- As Boko Haram splits over Al-Barnawi
President Muhammadu Buhari yesterday expressed displeasure that former President Goodluck Jonathan’s administration failed to save for the rainy day.
The President, who was represented by the Minister of Information and Culture, Alhaji Lai Mohammed, spoke yesterday at the Hotel Presidential in Port Harcourt, the Rivers State apital, at the opening of the 12th All Nigeria Editors’ Conference (ANEC) 2016.
The conference, with the theme: Economic Diversification: Agriculture as Option for a Prosperous Nigeria, was attended by eminent personalities from across the country and beyond.
President Buhari said: “Nigeria has nothing to rely on to cushion the effects of the lost earnings. Many other oil producing countries and fellow Organisation of Petroleum Exporting Countries (OPEC) members are faring better, because they saved for the rainy day. Saudi Arabia, with about one fifth of Nigeria’s population, has in foreign reserves about $600 billion, which is 23 times what Nigeria has in foreign reserves.
“United Arab Emirates, with less than 10 million people, has $75 billion in foreign reserves. Qatar, with 2.4 million people, has $36 billion in foreign reserves. Even Angola, with just 24 million people, has about $25 billion dollars in foreign reserves.
“Here in Nigeria, with oil selling consistently for over $100 a barrel for many years, we simply failed to save for the rainy day, with the result that a country with a population of over 170 million today has just $26 billion in foreign reserves.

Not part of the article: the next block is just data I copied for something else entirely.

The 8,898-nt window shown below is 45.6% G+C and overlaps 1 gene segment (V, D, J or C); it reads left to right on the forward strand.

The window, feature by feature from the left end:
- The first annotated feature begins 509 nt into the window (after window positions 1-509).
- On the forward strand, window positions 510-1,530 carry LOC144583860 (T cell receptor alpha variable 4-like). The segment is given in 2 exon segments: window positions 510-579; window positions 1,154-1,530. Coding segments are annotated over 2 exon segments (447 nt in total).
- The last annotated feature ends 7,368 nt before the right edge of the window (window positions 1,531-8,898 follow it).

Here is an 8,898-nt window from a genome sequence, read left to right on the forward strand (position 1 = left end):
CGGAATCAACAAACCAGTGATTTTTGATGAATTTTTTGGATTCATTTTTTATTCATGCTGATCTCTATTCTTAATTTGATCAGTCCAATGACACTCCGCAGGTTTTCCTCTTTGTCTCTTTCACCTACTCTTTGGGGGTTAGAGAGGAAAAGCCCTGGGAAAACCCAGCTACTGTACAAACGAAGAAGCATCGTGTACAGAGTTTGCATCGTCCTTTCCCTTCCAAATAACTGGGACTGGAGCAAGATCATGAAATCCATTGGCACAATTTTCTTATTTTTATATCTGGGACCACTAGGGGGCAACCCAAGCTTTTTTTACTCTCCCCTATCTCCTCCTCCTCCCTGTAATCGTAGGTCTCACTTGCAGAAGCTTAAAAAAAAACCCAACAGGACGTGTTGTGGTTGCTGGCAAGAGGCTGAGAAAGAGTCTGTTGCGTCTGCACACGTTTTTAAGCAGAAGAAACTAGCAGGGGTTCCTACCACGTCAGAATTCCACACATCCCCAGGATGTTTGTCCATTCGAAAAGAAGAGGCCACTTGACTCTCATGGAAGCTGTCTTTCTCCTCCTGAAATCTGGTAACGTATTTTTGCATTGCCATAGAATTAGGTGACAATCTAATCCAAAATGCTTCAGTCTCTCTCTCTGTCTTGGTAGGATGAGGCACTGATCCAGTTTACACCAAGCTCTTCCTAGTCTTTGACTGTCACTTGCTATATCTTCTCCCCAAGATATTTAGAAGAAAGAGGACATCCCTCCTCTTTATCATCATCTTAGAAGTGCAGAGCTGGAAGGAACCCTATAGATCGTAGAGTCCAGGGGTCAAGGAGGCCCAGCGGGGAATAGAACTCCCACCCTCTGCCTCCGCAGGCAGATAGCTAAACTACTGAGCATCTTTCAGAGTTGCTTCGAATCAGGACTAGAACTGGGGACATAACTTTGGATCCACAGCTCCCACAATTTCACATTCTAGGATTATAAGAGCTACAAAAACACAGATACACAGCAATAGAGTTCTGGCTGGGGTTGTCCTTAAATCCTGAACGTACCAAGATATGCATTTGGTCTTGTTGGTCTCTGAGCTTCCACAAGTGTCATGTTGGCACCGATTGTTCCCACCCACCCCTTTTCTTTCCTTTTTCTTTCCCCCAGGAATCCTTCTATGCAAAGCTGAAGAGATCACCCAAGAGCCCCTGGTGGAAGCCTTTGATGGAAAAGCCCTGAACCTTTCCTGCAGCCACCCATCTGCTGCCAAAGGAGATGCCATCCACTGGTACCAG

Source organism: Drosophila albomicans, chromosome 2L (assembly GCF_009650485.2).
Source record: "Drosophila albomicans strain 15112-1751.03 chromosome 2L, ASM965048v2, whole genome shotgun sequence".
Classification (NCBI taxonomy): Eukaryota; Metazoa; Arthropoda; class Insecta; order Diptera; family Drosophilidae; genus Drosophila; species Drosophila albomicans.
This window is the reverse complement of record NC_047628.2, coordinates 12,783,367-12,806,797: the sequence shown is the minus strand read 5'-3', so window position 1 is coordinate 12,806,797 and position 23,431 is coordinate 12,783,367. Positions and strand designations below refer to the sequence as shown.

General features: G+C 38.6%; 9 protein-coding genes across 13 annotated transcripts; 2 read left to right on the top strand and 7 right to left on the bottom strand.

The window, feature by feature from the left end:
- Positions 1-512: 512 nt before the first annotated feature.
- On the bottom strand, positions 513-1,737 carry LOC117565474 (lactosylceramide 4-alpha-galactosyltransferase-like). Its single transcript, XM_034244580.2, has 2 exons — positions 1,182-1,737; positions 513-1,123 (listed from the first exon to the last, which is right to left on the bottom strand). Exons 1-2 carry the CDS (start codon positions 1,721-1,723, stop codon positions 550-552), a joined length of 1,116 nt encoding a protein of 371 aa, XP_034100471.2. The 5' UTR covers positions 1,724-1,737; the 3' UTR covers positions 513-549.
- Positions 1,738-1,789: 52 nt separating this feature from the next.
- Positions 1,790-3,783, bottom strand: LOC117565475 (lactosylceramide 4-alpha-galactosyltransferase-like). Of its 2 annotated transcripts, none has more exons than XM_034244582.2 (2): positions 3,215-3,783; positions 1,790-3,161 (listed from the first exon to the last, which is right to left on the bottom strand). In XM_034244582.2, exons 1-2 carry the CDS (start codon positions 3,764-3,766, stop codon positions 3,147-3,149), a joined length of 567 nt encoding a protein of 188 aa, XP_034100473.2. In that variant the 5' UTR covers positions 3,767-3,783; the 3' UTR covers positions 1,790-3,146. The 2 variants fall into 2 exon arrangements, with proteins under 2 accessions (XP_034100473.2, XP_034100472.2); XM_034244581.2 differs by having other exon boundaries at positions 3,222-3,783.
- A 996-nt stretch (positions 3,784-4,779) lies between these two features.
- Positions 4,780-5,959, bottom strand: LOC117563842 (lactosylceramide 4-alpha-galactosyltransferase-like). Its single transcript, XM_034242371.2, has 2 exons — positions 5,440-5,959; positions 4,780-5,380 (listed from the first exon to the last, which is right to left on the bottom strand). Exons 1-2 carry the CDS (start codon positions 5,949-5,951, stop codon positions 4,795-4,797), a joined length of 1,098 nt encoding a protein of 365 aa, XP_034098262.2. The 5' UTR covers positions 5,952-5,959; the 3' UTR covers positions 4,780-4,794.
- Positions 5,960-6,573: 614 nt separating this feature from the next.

“To compound this, the fall in the price of crude oil is having a ripple effect: the scarcity of forex, which has resulted from the oil price crash, means that industries are struggling to get forex to import raw materials and machinery.
“With falling imports, the Customs Service, which is another source of revenue, is collecting less duties. Taxation is also affected, as industries with no forex to import can neither employ more people nor produce more goods. Then, Nigeria has had to fight an existential battle to root out Boko Haram in the Northeast.”
The President noted that the Nigerian Guild of Editors (NGE) and the media should become the champions of change.
He said: “What I am saying in essence is that while the media owe it as a duty to keep Nigerians well informed about the situation in the country, it must do so in context. We are not saying we should continue to lament about missed opportunities, the massive corruption or profligacy of the past, but it is important for Nigerians to know where and when the rain started beating them, that no provision was made for any umbrella to shield them from the elements and that indeed genuine efforts are now being made to turn things around.”
Rivers State Governor Nyesom Wike described the state as enormously endowed and beautiful, thereby beckoning on investors.
He said Rivers residents were friendly, lovely and peaceful.
In the meantime, the Federal Government yesterday dismissed as inconsequential the appointment of a new leader for Boko Haram by the Islamic State (IS).
The Defence Headquarters also spoke in the same vein.
Besides, Wednesday’s appointment of Abu Musab al-Barnawi has split the organisation, which appears to be struggling to return to relevance as Abubakar Shekau said he remains the group’s leader.
Minister of Information Lai Mohammed said nothing would bring back Boko Haram as its defeat is complete.